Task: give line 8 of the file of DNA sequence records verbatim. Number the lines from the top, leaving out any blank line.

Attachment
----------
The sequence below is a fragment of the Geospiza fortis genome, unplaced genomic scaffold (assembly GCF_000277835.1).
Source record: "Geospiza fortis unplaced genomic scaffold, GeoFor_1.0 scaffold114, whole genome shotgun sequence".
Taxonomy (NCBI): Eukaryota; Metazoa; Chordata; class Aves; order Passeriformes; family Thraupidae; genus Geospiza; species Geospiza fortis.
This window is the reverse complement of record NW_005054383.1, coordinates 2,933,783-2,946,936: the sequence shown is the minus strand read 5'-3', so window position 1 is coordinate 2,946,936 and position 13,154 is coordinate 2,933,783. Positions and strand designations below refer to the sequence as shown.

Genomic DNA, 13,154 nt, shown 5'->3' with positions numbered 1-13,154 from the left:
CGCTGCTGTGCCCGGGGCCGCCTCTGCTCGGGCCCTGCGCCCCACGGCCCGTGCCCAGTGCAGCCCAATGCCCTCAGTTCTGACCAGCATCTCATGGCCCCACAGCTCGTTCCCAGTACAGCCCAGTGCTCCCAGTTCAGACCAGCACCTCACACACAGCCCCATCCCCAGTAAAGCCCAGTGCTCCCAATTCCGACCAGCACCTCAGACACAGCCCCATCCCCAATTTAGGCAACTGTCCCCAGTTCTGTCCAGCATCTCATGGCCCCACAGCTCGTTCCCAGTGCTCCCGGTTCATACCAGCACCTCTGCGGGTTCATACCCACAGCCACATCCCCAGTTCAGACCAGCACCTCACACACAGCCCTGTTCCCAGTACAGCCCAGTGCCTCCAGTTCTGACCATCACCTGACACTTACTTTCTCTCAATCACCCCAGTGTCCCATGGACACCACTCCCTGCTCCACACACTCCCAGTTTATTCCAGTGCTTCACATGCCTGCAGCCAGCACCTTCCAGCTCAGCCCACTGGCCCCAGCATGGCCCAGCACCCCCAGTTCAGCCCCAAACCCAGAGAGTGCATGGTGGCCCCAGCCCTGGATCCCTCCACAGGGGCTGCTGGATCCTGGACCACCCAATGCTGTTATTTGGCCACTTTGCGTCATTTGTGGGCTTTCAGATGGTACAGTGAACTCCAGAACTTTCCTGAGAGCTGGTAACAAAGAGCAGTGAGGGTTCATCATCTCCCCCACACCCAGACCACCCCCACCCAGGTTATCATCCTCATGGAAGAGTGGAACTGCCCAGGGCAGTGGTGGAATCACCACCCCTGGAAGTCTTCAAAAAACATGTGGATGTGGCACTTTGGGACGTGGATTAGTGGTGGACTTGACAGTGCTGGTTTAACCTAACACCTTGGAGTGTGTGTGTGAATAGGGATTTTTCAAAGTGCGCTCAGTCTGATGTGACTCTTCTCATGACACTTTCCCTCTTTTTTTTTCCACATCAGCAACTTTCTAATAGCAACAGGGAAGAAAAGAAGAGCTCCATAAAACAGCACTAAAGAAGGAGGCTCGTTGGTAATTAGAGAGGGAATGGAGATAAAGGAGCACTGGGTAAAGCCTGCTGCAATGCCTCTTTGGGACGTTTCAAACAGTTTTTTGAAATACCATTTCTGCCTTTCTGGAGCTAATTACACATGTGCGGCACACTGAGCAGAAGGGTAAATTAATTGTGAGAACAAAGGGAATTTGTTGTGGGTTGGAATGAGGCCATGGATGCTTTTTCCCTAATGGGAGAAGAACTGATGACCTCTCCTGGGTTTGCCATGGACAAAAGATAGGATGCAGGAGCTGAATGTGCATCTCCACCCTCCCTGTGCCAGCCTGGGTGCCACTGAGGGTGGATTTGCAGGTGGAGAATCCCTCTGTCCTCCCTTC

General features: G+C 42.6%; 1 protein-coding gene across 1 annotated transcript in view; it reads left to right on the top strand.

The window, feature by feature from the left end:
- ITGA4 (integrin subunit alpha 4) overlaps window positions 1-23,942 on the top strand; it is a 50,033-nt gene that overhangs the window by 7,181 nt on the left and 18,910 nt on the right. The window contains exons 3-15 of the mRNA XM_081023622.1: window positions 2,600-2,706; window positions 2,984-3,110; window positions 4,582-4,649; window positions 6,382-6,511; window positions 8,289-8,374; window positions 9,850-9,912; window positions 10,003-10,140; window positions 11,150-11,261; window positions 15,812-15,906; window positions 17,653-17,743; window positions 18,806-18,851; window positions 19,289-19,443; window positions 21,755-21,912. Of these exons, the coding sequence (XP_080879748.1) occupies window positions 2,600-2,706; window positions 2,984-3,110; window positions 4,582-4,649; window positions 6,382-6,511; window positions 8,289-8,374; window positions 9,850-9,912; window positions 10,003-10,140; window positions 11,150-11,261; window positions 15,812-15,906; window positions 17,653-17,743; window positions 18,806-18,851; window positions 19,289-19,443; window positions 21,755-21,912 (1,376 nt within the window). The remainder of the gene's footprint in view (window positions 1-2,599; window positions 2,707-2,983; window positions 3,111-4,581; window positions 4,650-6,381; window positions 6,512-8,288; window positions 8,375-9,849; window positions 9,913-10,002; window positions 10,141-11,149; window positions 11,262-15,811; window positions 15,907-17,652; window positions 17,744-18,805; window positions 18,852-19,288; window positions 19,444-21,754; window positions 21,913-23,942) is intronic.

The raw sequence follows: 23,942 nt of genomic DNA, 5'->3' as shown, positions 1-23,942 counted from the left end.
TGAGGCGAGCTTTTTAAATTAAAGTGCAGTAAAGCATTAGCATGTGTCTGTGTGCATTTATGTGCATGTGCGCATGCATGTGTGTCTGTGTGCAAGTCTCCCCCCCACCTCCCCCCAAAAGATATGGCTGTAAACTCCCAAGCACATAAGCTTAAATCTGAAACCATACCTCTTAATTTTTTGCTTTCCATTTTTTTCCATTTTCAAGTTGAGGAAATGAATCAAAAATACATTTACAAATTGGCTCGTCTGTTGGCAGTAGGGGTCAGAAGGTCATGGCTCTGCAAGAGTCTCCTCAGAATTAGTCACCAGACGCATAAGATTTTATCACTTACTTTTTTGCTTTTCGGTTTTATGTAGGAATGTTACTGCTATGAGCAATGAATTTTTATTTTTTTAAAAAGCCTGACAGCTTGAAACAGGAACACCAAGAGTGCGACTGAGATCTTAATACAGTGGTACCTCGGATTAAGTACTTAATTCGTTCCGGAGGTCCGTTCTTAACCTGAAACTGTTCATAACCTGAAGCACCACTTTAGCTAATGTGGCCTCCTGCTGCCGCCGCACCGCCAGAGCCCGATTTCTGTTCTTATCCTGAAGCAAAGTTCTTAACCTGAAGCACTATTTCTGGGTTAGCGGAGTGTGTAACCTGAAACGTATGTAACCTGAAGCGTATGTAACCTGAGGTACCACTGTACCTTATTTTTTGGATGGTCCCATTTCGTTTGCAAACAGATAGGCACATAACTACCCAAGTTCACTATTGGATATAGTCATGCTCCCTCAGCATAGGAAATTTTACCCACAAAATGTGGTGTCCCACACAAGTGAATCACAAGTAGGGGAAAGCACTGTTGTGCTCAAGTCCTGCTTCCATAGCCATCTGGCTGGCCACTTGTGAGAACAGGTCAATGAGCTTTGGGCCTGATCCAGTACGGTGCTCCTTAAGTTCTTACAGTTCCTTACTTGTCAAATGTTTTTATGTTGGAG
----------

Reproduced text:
The window, feature by feature from the left end: